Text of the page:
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“The Risk Seems Too High”: Thoughts and Feelings about COVID-19 Vaccination

College of Medicine, University of Arkansas for Medical Sciences Northwest, 1125 N. College Avenue, Fayetteville, AR 72703, USA
Office of Community Health and Research, University of Arkansas for Medical Sciences Northwest, 1125 N. College Avenue, Fayetteville, AR 72703, USA
Author to whom correspondence should be addressed.
Int. J. Environ. Res. Public Health 2021, 18(16), 8690;
Submission received: 18 June 2021 / Revised: 31 July 2021 / Accepted: 10 August 2021 / Published: 17 August 2021
(This article belongs to the Special Issue Vaccine Hesitancy and COVID-19)


The purpose of this study was to describe the thoughts and feelings of individuals expressing concerns about the COVID-19 vaccine. A qualitative descriptive study was conducted in order to examine the thoughts and feelings of participants who are hesitant about the COVID-19 vaccine. Data were collected from 754 participants using an online instrument. Emergent themes included a lack of knowledge about the safety of the COVID-19 vaccine; concerns over the speed of development, testing, and approval of these vaccines; reluctance to be among the first vaccinated; concerns about the motivations of government actors, pharmaceutical companies, and others involved in producing the COVID-19 vaccine; and hesitancy about vaccines generally.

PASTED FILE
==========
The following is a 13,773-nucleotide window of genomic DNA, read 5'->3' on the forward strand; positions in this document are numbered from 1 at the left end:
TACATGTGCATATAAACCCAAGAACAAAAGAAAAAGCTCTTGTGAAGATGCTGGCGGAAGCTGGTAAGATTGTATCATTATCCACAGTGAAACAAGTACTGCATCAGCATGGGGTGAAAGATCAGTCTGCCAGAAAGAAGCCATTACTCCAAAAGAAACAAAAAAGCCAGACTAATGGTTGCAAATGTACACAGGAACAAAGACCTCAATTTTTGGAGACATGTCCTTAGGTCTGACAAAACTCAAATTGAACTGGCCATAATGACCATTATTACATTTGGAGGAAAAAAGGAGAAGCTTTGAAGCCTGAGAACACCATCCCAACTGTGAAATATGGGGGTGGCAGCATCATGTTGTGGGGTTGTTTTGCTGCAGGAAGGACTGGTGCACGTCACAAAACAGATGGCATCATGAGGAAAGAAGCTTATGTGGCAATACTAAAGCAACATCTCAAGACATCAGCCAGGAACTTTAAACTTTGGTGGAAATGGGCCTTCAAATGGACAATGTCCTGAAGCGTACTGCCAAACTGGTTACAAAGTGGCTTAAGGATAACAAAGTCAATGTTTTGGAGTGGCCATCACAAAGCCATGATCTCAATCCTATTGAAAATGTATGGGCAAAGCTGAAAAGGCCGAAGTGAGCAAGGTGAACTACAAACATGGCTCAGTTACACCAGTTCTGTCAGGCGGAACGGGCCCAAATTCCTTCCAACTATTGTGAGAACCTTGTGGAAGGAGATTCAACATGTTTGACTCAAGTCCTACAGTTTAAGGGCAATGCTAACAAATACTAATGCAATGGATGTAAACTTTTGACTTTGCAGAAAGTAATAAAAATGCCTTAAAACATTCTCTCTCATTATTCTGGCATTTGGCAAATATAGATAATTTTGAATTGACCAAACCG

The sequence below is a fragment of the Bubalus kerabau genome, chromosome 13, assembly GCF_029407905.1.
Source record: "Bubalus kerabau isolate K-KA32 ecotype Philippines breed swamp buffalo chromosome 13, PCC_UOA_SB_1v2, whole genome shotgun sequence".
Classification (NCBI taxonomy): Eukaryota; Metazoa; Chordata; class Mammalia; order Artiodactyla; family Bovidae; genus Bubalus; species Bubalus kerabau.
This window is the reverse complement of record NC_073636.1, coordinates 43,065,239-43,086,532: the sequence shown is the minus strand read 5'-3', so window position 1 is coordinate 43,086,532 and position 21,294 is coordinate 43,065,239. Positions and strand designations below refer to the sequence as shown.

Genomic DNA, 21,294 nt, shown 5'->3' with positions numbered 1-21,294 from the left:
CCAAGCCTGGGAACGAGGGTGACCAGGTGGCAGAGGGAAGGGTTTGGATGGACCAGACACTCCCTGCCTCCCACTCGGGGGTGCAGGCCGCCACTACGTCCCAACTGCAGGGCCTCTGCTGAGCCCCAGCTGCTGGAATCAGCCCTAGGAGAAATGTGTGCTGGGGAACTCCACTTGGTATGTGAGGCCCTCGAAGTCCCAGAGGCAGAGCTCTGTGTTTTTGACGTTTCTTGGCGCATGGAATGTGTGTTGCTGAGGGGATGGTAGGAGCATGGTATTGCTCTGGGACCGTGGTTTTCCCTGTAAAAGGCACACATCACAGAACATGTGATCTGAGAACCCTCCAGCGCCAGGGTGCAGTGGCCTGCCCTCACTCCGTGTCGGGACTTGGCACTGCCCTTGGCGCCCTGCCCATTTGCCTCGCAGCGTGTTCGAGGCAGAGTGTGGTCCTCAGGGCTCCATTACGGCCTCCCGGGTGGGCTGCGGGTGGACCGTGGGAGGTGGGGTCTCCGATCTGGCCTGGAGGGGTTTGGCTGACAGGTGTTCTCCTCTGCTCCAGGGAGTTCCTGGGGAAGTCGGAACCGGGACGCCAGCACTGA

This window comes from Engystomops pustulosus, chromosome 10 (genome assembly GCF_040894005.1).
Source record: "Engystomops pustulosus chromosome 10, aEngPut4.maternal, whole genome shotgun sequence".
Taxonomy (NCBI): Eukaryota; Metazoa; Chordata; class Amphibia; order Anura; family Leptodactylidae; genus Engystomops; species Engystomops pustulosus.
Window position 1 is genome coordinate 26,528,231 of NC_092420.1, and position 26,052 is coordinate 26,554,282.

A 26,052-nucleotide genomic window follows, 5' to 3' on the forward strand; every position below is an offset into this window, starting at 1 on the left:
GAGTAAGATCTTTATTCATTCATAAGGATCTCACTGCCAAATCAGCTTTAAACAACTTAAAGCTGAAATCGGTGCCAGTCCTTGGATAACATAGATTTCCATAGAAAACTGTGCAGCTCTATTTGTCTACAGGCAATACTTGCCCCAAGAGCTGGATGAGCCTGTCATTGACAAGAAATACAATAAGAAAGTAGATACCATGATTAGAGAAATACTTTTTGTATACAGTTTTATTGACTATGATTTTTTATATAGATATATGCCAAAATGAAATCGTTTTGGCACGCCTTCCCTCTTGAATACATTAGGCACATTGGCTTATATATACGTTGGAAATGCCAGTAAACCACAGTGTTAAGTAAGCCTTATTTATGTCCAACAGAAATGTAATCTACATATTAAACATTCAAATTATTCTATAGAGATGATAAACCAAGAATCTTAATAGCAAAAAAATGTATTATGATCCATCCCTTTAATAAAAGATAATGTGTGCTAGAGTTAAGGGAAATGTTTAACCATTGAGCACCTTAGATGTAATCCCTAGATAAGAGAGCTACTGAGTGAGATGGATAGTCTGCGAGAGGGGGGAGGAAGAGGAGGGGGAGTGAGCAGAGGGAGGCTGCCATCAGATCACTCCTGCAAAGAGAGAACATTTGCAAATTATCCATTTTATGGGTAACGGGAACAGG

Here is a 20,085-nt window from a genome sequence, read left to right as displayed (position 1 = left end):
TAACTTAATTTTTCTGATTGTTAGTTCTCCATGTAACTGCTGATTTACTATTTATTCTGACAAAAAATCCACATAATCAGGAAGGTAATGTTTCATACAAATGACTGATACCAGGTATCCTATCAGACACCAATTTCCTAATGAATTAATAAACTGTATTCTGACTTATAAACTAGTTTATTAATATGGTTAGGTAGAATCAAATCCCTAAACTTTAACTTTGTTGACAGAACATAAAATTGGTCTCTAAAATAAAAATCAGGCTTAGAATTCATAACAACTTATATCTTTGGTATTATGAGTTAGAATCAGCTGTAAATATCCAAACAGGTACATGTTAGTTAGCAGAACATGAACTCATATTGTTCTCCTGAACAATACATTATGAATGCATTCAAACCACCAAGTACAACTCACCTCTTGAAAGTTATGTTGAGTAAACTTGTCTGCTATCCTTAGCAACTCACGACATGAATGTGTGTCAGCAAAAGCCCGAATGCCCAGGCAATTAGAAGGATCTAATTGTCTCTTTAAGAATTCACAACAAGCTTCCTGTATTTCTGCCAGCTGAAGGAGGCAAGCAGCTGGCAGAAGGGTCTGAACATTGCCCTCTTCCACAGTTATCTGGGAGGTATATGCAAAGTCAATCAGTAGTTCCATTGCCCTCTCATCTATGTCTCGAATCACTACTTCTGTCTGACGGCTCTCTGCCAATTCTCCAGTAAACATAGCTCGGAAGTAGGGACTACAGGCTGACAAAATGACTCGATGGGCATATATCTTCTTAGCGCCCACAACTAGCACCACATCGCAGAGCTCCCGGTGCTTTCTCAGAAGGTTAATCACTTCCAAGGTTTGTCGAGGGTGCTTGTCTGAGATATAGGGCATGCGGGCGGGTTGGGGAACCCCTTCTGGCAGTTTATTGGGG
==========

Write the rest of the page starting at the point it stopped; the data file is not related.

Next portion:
1. Introduction

Vaccines provide prophylaxis against a wide range of infectious diseases and are responsible for saving a significant number of lives over more than two centuries [1]. Promising preliminary results have also reported the effectiveness of therapeutic vaccines in the treatment of pre-cancerous and cancerous conditions [2]. Despite these achievements, vaccine hesitancy and vaccine refusal disrupt public health efforts in safeguarding populations against vaccine-preventable conditions [3].